One last Ryle post for the day. This was a very odd section in Jason Stanley and Timothy Williamson’s Knowledge How (PDF).
Let us turn from Ryle’s arguments against the thesis that knowledge-how is a species of knowledge-that to his positive account of knowledge-how. According to Ryle, an ascription of the form ‘x knows how to F’ merely ascribes to x the ability to F. However, it is simply false that ascriptions of knowledge-how ascribe abilities. As Ginet and others have pointed out, ascriptions of knowledge-how do not even entail ascriptions of the corresponding abilities. For example, a ski instructor may know how to perform a certain complex stunt, without being able to perform it herself. Similarly, a master pianist who loses both of her arms in a tragic car accident still knows how to play the piano. However, she has lost her ability to do so (cf. also Ziff (1984, p. 71). It follows that Ryle’s own positive account of knowledge-how is demonstrably false.
I’m not where Ryle offers that account. As I read him, Ryle says that knowledge how is, like most mental states, a complex disposition that has no (easily statable) necessary or sufficient conditions. To get a sample of the kind of thing Ryle does think is involved in knowledge how, consider what he says about knowing how to tie a knot.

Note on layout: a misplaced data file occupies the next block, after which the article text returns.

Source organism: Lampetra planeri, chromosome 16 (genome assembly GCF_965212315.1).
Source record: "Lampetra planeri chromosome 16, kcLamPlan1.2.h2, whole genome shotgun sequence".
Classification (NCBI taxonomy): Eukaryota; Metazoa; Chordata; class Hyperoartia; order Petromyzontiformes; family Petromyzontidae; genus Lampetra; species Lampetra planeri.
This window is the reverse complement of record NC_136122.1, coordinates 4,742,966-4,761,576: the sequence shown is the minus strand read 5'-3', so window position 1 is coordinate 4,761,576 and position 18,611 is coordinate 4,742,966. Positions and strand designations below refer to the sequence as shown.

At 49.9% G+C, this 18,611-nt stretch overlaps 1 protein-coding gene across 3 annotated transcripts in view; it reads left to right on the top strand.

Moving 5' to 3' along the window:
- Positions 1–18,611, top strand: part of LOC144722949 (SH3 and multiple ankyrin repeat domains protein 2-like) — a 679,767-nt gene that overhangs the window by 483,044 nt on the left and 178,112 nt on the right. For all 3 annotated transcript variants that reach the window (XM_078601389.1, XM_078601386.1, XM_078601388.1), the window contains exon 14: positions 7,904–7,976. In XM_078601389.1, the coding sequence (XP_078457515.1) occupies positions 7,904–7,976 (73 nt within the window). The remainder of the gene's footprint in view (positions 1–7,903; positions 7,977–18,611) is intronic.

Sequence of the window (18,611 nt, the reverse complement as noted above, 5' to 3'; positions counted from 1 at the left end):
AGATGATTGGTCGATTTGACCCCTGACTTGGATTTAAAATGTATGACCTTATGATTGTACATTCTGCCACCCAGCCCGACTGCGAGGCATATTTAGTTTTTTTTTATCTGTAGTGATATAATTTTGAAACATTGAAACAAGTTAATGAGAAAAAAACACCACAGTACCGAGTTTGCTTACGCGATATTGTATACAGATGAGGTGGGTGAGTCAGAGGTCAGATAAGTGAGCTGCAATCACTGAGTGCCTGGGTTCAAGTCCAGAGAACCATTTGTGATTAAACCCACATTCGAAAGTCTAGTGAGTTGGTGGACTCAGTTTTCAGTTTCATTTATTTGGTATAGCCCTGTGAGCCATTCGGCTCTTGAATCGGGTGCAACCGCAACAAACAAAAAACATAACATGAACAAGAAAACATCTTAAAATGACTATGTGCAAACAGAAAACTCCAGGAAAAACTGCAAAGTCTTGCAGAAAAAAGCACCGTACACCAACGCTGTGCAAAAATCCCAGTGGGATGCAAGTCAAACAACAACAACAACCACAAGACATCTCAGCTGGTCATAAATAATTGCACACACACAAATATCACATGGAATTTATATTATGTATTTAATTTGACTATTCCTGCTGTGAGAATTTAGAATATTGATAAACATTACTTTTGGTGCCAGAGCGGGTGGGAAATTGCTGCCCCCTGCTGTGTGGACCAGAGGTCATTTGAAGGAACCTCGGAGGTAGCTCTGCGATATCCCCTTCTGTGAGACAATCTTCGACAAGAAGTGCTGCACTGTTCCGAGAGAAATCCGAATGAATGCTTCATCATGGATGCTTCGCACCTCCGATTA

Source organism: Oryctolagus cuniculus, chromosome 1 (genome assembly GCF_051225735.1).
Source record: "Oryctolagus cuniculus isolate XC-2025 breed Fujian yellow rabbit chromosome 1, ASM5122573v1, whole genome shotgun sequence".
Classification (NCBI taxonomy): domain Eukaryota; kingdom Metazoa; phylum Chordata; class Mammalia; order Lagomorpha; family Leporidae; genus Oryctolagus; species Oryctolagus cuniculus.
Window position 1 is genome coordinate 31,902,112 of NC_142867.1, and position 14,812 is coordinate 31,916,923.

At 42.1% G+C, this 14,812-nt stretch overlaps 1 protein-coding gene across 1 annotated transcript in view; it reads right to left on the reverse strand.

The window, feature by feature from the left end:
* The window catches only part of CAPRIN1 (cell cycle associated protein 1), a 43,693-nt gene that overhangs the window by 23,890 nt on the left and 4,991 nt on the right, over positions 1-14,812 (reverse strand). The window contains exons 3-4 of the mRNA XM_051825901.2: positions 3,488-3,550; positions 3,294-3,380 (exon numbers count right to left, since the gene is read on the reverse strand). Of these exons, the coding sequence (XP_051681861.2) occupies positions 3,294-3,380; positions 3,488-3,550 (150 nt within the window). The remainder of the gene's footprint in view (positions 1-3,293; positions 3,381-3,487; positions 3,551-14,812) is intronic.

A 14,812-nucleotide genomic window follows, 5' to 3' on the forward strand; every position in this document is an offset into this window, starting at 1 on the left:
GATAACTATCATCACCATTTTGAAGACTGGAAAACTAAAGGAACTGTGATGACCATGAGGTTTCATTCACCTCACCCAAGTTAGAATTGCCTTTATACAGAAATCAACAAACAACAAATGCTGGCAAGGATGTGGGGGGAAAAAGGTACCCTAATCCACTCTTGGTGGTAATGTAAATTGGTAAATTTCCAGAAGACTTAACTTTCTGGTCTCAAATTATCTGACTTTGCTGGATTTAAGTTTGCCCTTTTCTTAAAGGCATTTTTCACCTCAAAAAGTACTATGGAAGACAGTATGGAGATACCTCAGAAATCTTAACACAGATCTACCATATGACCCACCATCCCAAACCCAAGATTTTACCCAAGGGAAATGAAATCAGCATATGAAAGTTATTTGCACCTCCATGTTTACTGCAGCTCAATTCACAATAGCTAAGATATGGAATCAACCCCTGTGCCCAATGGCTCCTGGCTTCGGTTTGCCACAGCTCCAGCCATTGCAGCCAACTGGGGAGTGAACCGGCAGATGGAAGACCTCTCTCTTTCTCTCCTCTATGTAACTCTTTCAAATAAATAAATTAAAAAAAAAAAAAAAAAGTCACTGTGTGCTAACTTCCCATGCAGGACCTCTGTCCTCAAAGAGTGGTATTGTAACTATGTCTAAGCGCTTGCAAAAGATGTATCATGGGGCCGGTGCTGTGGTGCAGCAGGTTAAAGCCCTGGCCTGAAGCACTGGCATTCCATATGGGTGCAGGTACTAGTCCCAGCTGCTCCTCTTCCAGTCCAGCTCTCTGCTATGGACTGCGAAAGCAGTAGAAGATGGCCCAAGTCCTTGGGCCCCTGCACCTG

You exercise your knowledge of how to tie a clove-hitch not only in acts of tying clove-hitches and in correcting your mistakes, but also in imagining tying them correctly, in instructing pupils, in criticising the incorrect or clumsy movements and applauding the correct movements that they make, in inferring from a faulty result to the error which produced it, in predicting the outcomes of observed lapses, and so on indefinitely. (55)
It seems to me that Ryle could quite easily say that the pianist and the ski instructor both have the knowledge how Tim and Jason assign to them, since both of them can imagine how to perform the act, can instruct, criticise and praise pupils accordingly, can infer what’s going wrong in misperformances etc etc. So while these may be counterexamples to the equation of know how and ability, I don’t see how they are counterexamples to anything that Ryle says.